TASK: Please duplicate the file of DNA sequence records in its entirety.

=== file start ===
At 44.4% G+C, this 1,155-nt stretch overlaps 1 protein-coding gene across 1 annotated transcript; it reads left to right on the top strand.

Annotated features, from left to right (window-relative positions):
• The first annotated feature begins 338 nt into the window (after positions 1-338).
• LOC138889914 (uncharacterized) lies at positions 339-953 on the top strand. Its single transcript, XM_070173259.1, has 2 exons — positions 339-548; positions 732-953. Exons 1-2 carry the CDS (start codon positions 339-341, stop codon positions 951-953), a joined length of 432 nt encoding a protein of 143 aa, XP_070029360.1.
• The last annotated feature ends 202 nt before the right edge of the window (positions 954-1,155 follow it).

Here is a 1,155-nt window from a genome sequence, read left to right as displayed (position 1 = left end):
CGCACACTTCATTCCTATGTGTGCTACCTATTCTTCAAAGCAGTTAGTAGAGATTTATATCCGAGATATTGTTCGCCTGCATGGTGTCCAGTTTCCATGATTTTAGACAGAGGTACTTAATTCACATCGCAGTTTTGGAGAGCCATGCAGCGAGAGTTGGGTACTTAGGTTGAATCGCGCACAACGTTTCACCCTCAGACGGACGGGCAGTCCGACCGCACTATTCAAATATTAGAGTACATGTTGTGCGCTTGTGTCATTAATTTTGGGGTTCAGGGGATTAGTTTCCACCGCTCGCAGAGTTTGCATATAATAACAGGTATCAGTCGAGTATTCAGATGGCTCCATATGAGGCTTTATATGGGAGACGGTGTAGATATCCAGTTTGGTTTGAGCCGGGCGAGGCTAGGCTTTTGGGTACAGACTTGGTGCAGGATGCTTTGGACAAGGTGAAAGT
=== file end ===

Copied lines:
At 44.4% G+C, this 1,155-nt stretch overlaps 1 protein-coding gene across 1 annotated transcript; it reads left to right on the top strand.

Annotated features, from left to right (window-relative positions):
• The first annotated feature begins 338 nt into the window (after positions 1-338).
• LOC138889914 (uncharacterized) lies at positions 339-953 on the top strand. Its single transcript, XM_070173259.1, has 2 exons — positions 339-548; positions 732-953. Exons 1-2 carry the CDS (start codon positions 339-341, stop codon positions 951-953), a joined length of 432 nt encoding a protein of 143 aa, XP_070029360.1.
• The last annotated feature ends 202 nt before the right edge of the window (positions 954-1,155 follow it).

Here is a 1,155-nt window from a genome sequence, read left to right as displayed (position 1 = left end):
CGCACACTTCATTCCTATGTGTGCTACCTATTCTTCAAAGCAGTTAGTAGAGATTTATATCCGAGATATTGTTCGCCTGCATGGTGTCCAGTTTCCATGATTTTAGACAGAGGTACTTAATTCACATCGCAGTTTTGGAGAGCCATGCAGCGAGAGTTGGGTACTTAGGTTGAATCGCGCACAACGTTTCACCCTCAGACGGACGGGCAGTCCGACCGCACTATTCAAATATTAGAGTACATGTTGTGCGCTTGTGTCATTAATTTTGGGGTTCAGGGGATTAGTTTCCACCGCTCGCAGAGTTTGCATATAATAACAGGTATCAGTCGAGTATTCAGATGGCTCCATATGAGGCTTTATATGGGAGACGGTGTAGATATCCAGTTTGGTTTGAGCCGGGCGAGGCTAGGCTTTTGGGTACAGACTTGGTGCAGGATGCTTTGGACAAGGTGAAAGT